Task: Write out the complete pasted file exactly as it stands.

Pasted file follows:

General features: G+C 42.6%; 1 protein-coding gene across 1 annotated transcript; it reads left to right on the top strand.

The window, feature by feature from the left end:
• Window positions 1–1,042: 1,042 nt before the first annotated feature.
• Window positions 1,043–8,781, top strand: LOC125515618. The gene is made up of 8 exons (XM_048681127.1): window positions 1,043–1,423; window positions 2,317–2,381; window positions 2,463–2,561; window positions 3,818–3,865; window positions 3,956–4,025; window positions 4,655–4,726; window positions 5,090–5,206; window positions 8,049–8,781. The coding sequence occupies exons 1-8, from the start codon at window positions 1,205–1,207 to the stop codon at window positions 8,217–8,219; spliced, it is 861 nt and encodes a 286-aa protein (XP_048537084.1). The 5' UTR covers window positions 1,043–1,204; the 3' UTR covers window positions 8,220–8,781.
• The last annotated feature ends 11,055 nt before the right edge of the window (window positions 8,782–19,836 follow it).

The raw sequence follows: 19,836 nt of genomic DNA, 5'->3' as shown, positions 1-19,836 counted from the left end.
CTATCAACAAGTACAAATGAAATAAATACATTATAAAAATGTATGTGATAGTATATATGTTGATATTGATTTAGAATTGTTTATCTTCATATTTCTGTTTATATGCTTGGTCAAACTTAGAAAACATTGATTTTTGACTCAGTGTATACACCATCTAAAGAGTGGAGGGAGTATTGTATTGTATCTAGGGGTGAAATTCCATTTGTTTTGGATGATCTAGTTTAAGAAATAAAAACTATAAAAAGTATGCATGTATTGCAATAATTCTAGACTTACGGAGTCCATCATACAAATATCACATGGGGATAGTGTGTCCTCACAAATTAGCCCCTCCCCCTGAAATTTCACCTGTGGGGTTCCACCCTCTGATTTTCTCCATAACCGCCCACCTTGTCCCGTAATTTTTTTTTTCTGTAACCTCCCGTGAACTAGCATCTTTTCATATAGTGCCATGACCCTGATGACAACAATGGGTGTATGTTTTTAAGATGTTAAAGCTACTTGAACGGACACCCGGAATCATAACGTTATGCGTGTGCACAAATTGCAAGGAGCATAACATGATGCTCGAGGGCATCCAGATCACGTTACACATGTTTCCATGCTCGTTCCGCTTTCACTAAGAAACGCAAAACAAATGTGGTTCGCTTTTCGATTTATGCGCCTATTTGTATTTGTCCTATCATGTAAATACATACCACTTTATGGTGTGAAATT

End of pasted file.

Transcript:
General features: G+C 42.6%; 1 protein-coding gene across 1 annotated transcript; it reads left to right on the top strand.

The window, feature by feature from the left end:
• Window positions 1–1,042: 1,042 nt before the first annotated feature.
• Window positions 1,043–8,781, top strand: LOC125515618. The gene is made up of 8 exons (XM_048681127.1): window positions 1,043–1,423; window positions 2,317–2,381; window positions 2,463–2,561; window positions 3,818–3,865; window positions 3,956–4,025; window positions 4,655–4,726; window positions 5,090–5,206; window positions 8,049–8,781. The coding sequence occupies exons 1-8, from the start codon at window positions 1,205–1,207 to the stop codon at window positions 8,217–8,219; spliced, it is 861 nt and encodes a 286-aa protein (XP_048537084.1). The 5' UTR covers window positions 1,043–1,204; the 3' UTR covers window positions 8,220–8,781.
• The last annotated feature ends 11,055 nt before the right edge of the window (window positions 8,782–19,836 follow it).

The raw sequence follows: 19,836 nt of genomic DNA, 5'->3' as shown, positions 1-19,836 counted from the left end.
CTATCAACAAGTACAAATGAAATAAATACATTATAAAAATGTATGTGATAGTATATATGTTGATATTGATTTAGAATTGTTTATCTTCATATTTCTGTTTATATGCTTGGTCAAACTTAGAAAACATTGATTTTTGACTCAGTGTATACACCATCTAAAGAGTGGAGGGAGTATTGTATTGTATCTAGGGGTGAAATTCCATTTGTTTTGGATGATCTAGTTTAAGAAATAAAAACTATAAAAAGTATGCATGTATTGCAATAATTCTAGACTTACGGAGTCCATCATACAAATATCACATGGGGATAGTGTGTCCTCACAAATTAGCCCCTCCCCCTGAAATTTCACCTGTGGGGTTCCACCCTCTGATTTTCTCCATAACCGCCCACCTTGTCCCGTAATTTTTTTTTTCTGTAACCTCCCGTGAACTAGCATCTTTTCATATAGTGCCATGACCCTGATGACAACAATGGGTGTATGTTTTTAAGATGTTAAAGCTACTTGAACGGACACCCGGAATCATAACGTTATGCGTGTGCACAAATTGCAAGGAGCATAACATGATGCTCGAGGGCATCCAGATCACGTTACACATGTTTCCATGCTCGTTCCGCTTTCACTAAGAAACGCAAAACAAATGTGGTTCGCTTTTCGATTTATGCGCCTATTTGTATTTGTCCTATCATGTAAATACATACCACTTTATGGTGTGAAATT